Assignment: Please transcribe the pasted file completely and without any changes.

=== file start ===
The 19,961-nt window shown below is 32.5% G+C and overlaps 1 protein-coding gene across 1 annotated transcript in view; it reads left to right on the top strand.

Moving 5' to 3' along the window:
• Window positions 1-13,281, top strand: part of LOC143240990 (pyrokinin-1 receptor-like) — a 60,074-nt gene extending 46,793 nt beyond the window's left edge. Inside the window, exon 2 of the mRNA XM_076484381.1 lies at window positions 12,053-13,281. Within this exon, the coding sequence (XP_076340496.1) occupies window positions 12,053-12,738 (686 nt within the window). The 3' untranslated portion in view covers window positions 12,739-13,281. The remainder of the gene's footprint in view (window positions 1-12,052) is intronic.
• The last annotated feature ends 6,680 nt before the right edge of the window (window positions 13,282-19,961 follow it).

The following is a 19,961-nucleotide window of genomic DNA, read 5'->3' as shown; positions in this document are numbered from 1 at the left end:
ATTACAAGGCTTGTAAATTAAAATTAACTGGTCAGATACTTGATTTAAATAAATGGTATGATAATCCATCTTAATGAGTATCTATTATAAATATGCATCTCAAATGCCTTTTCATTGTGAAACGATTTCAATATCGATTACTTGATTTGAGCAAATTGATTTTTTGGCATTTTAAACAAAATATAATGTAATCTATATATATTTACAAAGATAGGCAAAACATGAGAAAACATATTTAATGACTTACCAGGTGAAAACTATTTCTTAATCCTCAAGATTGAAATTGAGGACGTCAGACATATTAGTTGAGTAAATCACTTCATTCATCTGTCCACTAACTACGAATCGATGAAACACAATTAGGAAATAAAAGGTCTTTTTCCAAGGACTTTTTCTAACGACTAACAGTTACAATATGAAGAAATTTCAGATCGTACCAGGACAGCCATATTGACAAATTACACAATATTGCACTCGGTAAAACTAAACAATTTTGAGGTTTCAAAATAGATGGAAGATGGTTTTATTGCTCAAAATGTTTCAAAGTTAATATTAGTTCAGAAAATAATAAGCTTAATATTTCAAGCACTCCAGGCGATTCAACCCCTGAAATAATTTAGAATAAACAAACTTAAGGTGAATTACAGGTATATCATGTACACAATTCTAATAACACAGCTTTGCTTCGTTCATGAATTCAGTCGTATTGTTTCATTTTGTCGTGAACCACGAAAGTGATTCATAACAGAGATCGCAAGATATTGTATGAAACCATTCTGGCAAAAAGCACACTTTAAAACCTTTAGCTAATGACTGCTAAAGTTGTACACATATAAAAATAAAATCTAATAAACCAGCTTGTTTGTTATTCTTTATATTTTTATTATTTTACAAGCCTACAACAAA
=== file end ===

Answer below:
The 19,961-nt window shown below is 32.5% G+C and overlaps 1 protein-coding gene across 1 annotated transcript in view; it reads left to right on the top strand.

Moving 5' to 3' along the window:
• Window positions 1-13,281, top strand: part of LOC143240990 (pyrokinin-1 receptor-like) — a 60,074-nt gene extending 46,793 nt beyond the window's left edge. Inside the window, exon 2 of the mRNA XM_076484381.1 lies at window positions 12,053-13,281. Within this exon, the coding sequence (XP_076340496.1) occupies window positions 12,053-12,738 (686 nt within the window). The 3' untranslated portion in view covers window positions 12,739-13,281. The remainder of the gene's footprint in view (window positions 1-12,052) is intronic.
• The last annotated feature ends 6,680 nt before the right edge of the window (window positions 13,282-19,961 follow it).

The following is a 19,961-nucleotide window of genomic DNA, read 5'->3' as shown; positions in this document are numbered from 1 at the left end:
ATTACAAGGCTTGTAAATTAAAATTAACTGGTCAGATACTTGATTTAAATAAATGGTATGATAATCCATCTTAATGAGTATCTATTATAAATATGCATCTCAAATGCCTTTTCATTGTGAAACGATTTCAATATCGATTACTTGATTTGAGCAAATTGATTTTTTGGCATTTTAAACAAAATATAATGTAATCTATATATATTTACAAAGATAGGCAAAACATGAGAAAACATATTTAATGACTTACCAGGTGAAAACTATTTCTTAATCCTCAAGATTGAAATTGAGGACGTCAGACATATTAGTTGAGTAAATCACTTCATTCATCTGTCCACTAACTACGAATCGATGAAACACAATTAGGAAATAAAAGGTCTTTTTCCAAGGACTTTTTCTAACGACTAACAGTTACAATATGAAGAAATTTCAGATCGTACCAGGACAGCCATATTGACAAATTACACAATATTGCACTCGGTAAAACTAAACAATTTTGAGGTTTCAAAATAGATGGAAGATGGTTTTATTGCTCAAAATGTTTCAAAGTTAATATTAGTTCAGAAAATAATAAGCTTAATATTTCAAGCACTCCAGGCGATTCAACCCCTGAAATAATTTAGAATAAACAAACTTAAGGTGAATTACAGGTATATCATGTACACAATTCTAATAACACAGCTTTGCTTCGTTCATGAATTCAGTCGTATTGTTTCATTTTGTCGTGAACCACGAAAGTGATTCATAACAGAGATCGCAAGATATTGTATGAAACCATTCTGGCAAAAAGCACACTTTAAAACCTTTAGCTAATGACTGCTAAAGTTGTACACATATAAAAATAAAATCTAATAAACCAGCTTGTTTGTTATTCTTTATATTTTTATTATTTTACAAGCCTACAACAAA